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The world's biggest oil companies reported sharply higher third-quarter profits on Thursday, beating analysts' forecasts as they benefited from higher oil and gas prices and fatter refining margins.
Exxon Mobil Corp. (XOM-N), the world's largest non-government controlled oil company, said net income rose 55 percent to $7.35 billion US compared with the same quarter in 2009, ahead of forecasts of $7.26 billion. Revenue grew 16 percent to $95.3 billion.
Royal Dutch Shell Plc (RDS.B-N), industry number 2 and Europe's largest oil company by market value, said net income on a current cost of supply (CCS) basis rose 18 percent to $3.52 billion.
The company's underlying result was up 88 percent on a year ago after stripping out one-off items and over $1 billion in non-cash charges, mainly related to writedowns in the value of refining assets.
Italy's Eni SpA also comfortably beat analyst forecasts with a 47.5 percent rise in adjusted, or underlying, net profit to 1.7 billion euros.
China's Sinopec, Asia's largest refiner and an emerging oil producer, said net profit rose 15 percent.
Underpinning the results were a 12 percent rise in crude prices compared with the third quarter of 2009, driven by economic recovery worldwide and particularly strong demand from China, which became the world's largest energy user this year.
Higher natural gas prices -- up 29 percent in the U.S. and double third quarter 2009 levels in the UK -- also helped.
ConocoPhillips, the third-largest U.S. oil company, said on Wednesday its quarterly profit more than doubled, beating analyst predictions.
OIL SPILL AFTERMATH
Aside from the benign operating environment, Shell boosted profits with cost cuts and a 5 percent rise in oil and gas production to 3.1 million barrels of oil equivalent per day (boepd), just ahead of forecasts.
Shell's output has fallen sharply in recent years and strong gains in recent quarters suggest the company has turned the corner to growth, analyst Peter Hitchens at brokerage Panmure said.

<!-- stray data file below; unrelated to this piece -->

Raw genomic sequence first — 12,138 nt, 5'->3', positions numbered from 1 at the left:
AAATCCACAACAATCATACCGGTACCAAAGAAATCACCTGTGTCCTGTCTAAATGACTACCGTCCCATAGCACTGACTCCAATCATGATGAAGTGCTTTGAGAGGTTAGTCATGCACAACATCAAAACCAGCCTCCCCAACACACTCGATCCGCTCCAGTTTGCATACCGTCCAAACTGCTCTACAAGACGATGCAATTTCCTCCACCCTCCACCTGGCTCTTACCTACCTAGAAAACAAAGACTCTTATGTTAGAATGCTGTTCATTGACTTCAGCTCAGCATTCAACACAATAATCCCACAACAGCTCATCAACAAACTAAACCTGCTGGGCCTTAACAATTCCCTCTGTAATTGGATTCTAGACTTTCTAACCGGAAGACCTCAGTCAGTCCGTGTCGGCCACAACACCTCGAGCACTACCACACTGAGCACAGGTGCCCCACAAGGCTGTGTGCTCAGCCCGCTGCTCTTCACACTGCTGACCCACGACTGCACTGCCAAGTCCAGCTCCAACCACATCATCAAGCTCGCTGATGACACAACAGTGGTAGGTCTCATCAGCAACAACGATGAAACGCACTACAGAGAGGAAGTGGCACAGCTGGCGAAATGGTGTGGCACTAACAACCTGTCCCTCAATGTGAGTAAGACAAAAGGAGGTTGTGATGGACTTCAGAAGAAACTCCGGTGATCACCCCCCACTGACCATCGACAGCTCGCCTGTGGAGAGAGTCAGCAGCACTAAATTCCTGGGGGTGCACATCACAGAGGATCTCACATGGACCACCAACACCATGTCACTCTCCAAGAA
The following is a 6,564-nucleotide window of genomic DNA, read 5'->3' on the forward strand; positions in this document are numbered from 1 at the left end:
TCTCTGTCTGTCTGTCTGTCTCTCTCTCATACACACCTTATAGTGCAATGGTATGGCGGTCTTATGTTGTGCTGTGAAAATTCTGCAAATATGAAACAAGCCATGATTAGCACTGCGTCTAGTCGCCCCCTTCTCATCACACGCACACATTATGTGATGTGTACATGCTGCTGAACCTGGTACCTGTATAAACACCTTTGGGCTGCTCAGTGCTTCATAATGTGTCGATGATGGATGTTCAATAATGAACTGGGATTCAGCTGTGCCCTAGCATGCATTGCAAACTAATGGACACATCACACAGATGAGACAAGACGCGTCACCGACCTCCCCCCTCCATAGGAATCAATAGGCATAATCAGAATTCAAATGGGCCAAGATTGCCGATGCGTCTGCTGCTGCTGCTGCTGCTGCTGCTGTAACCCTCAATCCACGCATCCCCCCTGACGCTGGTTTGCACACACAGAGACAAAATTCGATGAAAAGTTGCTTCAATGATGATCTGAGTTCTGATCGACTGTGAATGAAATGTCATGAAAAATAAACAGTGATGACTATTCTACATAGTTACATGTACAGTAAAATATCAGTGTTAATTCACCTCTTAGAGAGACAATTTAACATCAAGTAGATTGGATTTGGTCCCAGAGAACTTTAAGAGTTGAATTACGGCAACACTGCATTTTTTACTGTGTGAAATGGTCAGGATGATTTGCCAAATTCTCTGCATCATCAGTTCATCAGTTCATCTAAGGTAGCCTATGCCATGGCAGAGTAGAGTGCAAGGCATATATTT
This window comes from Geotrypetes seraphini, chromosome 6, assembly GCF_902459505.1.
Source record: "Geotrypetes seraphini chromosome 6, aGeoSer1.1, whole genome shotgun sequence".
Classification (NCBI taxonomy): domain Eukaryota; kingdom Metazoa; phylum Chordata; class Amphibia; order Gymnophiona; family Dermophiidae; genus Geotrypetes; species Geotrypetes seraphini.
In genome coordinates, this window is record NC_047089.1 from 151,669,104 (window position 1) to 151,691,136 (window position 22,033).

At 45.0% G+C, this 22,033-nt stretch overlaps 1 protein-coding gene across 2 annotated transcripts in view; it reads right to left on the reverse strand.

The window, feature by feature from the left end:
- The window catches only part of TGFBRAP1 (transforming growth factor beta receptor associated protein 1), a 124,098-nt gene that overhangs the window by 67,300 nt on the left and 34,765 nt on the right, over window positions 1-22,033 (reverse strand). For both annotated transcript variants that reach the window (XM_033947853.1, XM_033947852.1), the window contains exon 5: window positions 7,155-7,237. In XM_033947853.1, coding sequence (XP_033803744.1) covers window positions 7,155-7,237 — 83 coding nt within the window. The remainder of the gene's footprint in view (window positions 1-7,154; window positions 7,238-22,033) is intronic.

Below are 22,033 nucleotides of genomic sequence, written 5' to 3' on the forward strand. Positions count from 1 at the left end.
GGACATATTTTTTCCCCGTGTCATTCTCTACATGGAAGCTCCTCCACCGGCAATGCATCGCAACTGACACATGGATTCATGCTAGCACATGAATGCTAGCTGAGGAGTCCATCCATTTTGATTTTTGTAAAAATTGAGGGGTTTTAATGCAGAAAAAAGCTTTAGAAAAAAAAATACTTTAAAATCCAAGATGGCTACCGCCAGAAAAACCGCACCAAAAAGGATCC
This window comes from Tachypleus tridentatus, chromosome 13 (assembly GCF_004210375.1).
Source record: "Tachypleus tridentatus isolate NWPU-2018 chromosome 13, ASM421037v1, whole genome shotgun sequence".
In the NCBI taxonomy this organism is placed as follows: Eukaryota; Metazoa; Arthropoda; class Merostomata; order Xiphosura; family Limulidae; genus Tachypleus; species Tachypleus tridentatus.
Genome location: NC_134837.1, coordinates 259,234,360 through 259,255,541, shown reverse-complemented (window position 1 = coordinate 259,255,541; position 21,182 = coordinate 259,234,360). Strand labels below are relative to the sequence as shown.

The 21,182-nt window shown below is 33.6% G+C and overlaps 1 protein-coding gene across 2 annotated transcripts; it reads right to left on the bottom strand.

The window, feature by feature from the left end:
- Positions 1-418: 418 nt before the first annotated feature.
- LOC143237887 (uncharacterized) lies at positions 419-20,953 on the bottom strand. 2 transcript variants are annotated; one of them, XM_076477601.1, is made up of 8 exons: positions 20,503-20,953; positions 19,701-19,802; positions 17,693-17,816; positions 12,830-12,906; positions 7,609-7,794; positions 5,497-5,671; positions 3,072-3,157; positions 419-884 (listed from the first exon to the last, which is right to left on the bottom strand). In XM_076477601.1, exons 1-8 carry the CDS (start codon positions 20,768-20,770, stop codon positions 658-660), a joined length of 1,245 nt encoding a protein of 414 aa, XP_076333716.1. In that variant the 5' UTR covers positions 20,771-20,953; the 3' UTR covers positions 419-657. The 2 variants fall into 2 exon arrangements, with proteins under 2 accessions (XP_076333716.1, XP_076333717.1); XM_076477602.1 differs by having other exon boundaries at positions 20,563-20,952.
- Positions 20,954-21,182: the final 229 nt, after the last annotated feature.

Exxon's output jumped 21 percent, thanks largely to its acquisition of U.S. natural gas producer XTO Energy.
Eni said output rose 1.5 percent.
Shell and Eni said their output was hit by the U.S. deep water drilling moratorium, imposed because of the BP Plc oil spill and which ended earlier this month.
Shell's chief financial officer, Simon Henry, said the drill ban forced Shell to idle rigs in the Gulf of Mexico at a cost of $115 million so far this year.
Cancelled drilling plans and expected delays in receiving new drilling permits will likely reduce the company's 2011 output by 40,000 barrels per day, Henry told a conference call with reporters.
Shell is the second-largest producer in the deepwater of the Gulf behind BP, whose blown-out Macondo well caused the U.S.'s worst ever oil spill this summer.
The companies all enjoyed big rebounds in earnings at their refining units in the quarter compared with the same period last year. However, analysts are not sure it will last.
"Our outlook for refining, and European refining in particular, remains very cautious," analysts at Bernstein said in a research note.
Simon Henry said Shell hoped to benefit from lower prices in the oil services market as it plans new projects. A collapse in crude prices in 2008 ended years of rampant inflation in the prices of the goods and services which oil companies buy.
However, French oil services group Technip said on Thursday it expected margins to be higher than earlier expected in 2010, while on Wednesday Italian rival Saipem also said margins could rise, pointing to higher input costs for the oil majors.
Shell's CCS earnings strip out unrealized gains or losses in the value of inventories related to changes in oil prices, and are comparable with net income under U.S. accounting rules.